Phil Mickelson clawing his way back

Phil Mickelson needs to get a grip. There are a lot of things spiraling around him right now, like an insider’s trading investigation and the personal imperative to win a U.S. Open before his backswing turns to stone. But, mostly right now, he just needs to get a grip.

His immediate answer to a disappointing year — one in which he has exactly zero top-10s finishes in 14 events: Start holding his putter like he just wants to be friends.

Picking up where he left off in the fourth round last week in Memphis, Mickelson said he’ll employ the “claw” grip at the U.S. Open when he putts the humpbacked greens of Pinehurst No. 2. Much more than the conventional grip, the claw takes the lower hand out of a putting stroke.

“You can’t win any tournament putting the way I’ve been putting,” Mickelson said.

“The reason I went to the claw is that I just have been a little bit to ‘poppy,’ if you will. I’ve been popping the ball. Not making a long kind of smooth brush stroke. When I take the bottom hand off, it allows me to do that. Ultimately I’ll go back to a regular grip, but for now, (the claw) helps me get the feel and flow back.”

Whether it is a good sign to be tinkering with a putting grip on the verge of a major championship is debatable. But Mickelson, who finished 11th last week, said he maintains a certain confidence returning to the site of one of his six U.S. Open runner-up finishes (famously won by Payne Stewart in 1999).

“I do feel heading into this year’s U.S. Open that this golf course, this set-up and everything about Pinehurst provides me the best opportunity (to win an Open),” he said Tuesday. “But I haven’t had the form this year to get too excited. Although I do feel it coming around; I felt it last week; I saw it in glimpses and I felt it again today (in practice).”

There were no new proclamations concerning the insider-trading investigation to which he was linked at the end of May — Mickelson has denied any wrongdoing. The subject never came up directly during Tuesday’s news conference, although Mickelson did touch on the topic of walling off distractions.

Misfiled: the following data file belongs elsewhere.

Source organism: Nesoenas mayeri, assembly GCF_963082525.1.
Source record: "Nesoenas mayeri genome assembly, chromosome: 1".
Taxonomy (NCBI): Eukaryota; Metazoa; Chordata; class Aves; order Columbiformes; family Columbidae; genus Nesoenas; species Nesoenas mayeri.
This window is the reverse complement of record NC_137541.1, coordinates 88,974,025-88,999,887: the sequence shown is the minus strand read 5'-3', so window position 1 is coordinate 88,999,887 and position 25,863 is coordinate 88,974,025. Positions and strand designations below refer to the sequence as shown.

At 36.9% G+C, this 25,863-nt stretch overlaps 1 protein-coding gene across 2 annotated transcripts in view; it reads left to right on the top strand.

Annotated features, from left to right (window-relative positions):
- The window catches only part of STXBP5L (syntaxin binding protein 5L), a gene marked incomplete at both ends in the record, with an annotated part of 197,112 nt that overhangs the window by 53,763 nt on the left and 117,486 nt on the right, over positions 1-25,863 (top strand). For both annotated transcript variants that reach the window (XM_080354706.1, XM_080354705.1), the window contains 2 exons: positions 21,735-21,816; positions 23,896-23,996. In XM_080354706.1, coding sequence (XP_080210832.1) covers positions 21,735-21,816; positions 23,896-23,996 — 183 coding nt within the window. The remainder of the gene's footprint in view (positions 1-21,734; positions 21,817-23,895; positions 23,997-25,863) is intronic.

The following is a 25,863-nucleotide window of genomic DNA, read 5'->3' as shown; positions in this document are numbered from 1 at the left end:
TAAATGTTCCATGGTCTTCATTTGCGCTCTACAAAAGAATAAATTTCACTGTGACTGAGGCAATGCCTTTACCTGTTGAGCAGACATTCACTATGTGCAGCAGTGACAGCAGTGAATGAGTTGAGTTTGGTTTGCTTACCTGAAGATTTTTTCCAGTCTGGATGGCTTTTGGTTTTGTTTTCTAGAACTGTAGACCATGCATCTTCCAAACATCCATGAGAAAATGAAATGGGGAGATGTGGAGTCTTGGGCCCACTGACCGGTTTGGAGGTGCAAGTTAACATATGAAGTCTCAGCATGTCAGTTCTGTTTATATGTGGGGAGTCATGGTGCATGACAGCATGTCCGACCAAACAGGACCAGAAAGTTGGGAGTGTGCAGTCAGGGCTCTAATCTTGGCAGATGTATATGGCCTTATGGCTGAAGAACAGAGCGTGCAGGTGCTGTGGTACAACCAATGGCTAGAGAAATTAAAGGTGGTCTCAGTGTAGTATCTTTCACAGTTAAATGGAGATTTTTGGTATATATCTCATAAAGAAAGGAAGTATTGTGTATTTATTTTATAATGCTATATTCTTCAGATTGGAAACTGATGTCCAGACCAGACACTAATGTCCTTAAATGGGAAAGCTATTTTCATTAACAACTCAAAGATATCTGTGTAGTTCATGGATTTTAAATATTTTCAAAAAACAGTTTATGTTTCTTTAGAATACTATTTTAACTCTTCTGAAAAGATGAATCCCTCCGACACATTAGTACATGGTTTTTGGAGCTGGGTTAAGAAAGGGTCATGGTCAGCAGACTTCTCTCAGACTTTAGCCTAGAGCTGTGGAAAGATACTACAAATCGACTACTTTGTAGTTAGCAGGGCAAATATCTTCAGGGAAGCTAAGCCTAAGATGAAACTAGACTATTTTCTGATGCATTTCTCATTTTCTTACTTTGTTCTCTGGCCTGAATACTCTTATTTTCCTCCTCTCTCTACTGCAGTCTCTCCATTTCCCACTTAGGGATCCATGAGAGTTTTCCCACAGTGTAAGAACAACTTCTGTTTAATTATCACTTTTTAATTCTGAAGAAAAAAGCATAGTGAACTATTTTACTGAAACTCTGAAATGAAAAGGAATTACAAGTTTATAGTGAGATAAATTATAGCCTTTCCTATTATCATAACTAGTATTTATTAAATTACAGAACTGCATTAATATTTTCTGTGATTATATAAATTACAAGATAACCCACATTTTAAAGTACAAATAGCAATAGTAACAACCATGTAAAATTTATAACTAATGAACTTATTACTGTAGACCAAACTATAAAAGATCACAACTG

“Whether it’s outside activities or what’s going on on the course, you got to be able to control your thoughts and be able to visualize what you want to have happen with the shot at hand,” he said.

The Other Aussie: Remember Jason Day, the next big thing from Down Under? While countryman Adam Scott took over the No. 1 World Golf Ranking, Day's nagging hand problem has limited him to five PGA Tour events this season. "A thumb injury doesn't sound like a lot. But unfortunately, as golfers, we have to grip the golf club," he said.

But, look out. “I’m 100 percent healthy,” Day declared Tuesday. “Definitely looking forward to playing this week. I feel good about my game.”

Can soccer and golf co-exist? England's Justin Rose is trying to become the first repeat U.S. Open winner since Curtis Strange in 1988-89. With the start of the World Cup — England plays Italy on Saturday — Rose is leery of getting too caught up in that faraway event. He remembers losing a tournament after getting too worked up over another English match he watched before a Sunday tee time. "I never really calmed down," he said. "Maybe I'll be a little bit more careful about my emotions (this time)."

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